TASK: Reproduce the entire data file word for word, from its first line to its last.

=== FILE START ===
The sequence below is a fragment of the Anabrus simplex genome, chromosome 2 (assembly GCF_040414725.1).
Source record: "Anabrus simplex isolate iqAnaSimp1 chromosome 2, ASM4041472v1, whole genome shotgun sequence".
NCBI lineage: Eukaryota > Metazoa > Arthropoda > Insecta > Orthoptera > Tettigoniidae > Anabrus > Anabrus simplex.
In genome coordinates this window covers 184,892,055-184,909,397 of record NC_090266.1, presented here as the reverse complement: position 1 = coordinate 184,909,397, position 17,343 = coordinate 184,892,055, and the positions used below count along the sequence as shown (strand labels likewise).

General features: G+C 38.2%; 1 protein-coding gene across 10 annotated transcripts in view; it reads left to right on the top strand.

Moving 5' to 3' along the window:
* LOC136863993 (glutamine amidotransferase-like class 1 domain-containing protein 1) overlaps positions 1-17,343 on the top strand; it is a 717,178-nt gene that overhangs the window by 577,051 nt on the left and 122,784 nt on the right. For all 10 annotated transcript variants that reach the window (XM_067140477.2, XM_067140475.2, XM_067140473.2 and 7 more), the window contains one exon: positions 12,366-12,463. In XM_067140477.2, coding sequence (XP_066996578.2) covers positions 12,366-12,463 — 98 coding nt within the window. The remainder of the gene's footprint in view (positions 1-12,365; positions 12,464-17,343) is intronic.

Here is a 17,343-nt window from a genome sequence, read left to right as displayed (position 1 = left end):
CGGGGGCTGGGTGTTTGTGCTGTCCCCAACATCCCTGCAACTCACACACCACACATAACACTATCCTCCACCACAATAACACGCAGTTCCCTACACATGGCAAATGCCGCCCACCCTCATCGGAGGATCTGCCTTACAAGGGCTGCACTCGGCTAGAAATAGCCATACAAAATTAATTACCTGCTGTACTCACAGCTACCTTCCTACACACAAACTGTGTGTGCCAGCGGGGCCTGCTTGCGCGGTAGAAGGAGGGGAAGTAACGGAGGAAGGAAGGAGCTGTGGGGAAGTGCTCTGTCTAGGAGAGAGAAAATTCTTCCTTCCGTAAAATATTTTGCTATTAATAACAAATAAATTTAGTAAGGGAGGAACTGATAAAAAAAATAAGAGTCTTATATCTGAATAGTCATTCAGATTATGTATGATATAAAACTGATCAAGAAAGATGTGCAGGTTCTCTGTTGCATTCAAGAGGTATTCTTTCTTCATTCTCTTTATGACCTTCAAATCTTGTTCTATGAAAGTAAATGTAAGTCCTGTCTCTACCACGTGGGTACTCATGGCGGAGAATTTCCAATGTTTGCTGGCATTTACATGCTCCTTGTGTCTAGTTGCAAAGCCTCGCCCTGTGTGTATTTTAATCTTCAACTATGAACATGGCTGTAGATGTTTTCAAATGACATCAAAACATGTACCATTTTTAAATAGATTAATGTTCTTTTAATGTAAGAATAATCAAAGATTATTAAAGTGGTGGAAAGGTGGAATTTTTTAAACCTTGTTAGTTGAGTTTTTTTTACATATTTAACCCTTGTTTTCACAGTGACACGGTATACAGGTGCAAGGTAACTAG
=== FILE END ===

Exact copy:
The sequence below is a fragment of the Anabrus simplex genome, chromosome 2 (assembly GCF_040414725.1).
Source record: "Anabrus simplex isolate iqAnaSimp1 chromosome 2, ASM4041472v1, whole genome shotgun sequence".
NCBI lineage: Eukaryota > Metazoa > Arthropoda > Insecta > Orthoptera > Tettigoniidae > Anabrus > Anabrus simplex.
In genome coordinates this window covers 184,892,055-184,909,397 of record NC_090266.1, presented here as the reverse complement: position 1 = coordinate 184,909,397, position 17,343 = coordinate 184,892,055, and the positions used below count along the sequence as shown (strand labels likewise).

General features: G+C 38.2%; 1 protein-coding gene across 10 annotated transcripts in view; it reads left to right on the top strand.

Moving 5' to 3' along the window:
* LOC136863993 (glutamine amidotransferase-like class 1 domain-containing protein 1) overlaps positions 1-17,343 on the top strand; it is a 717,178-nt gene that overhangs the window by 577,051 nt on the left and 122,784 nt on the right. For all 10 annotated transcript variants that reach the window (XM_067140477.2, XM_067140475.2, XM_067140473.2 and 7 more), the window contains one exon: positions 12,366-12,463. In XM_067140477.2, coding sequence (XP_066996578.2) covers positions 12,366-12,463 — 98 coding nt within the window. The remainder of the gene's footprint in view (positions 1-12,365; positions 12,464-17,343) is intronic.

Here is a 17,343-nt window from a genome sequence, read left to right as displayed (position 1 = left end):
CGGGGGCTGGGTGTTTGTGCTGTCCCCAACATCCCTGCAACTCACACACCACACATAACACTATCCTCCACCACAATAACACGCAGTTCCCTACACATGGCAAATGCCGCCCACCCTCATCGGAGGATCTGCCTTACAAGGGCTGCACTCGGCTAGAAATAGCCATACAAAATTAATTACCTGCTGTACTCACAGCTACCTTCCTACACACAAACTGTGTGTGCCAGCGGGGCCTGCTTGCGCGGTAGAAGGAGGGGAAGTAACGGAGGAAGGAAGGAGCTGTGGGGAAGTGCTCTGTCTAGGAGAGAGAAAATTCTTCCTTCCGTAAAATATTTTGCTATTAATAACAAATAAATTTAGTAAGGGAGGAACTGATAAAAAAAATAAGAGTCTTATATCTGAATAGTCATTCAGATTATGTATGATATAAAACTGATCAAGAAAGATGTGCAGGTTCTCTGTTGCATTCAAGAGGTATTCTTTCTTCATTCTCTTTATGACCTTCAAATCTTGTTCTATGAAAGTAAATGTAAGTCCTGTCTCTACCACGTGGGTACTCATGGCGGAGAATTTCCAATGTTTGCTGGCATTTACATGCTCCTTGTGTCTAGTTGCAAAGCCTCGCCCTGTGTGTATTTTAATCTTCAACTATGAACATGGCTGTAGATGTTTTCAAATGACATCAAAACATGTACCATTTTTAAATAGATTAATGTTCTTTTAATGTAAGAATAATCAAAGATTATTAAAGTGGTGGAAAGGTGGAATTTTTTAAACCTTGTTAGTTGAGTTTTTTTTACATATTTAACCCTTGTTTTCACAGTGACACGGTATACAGGTGCAAGGTAACTAG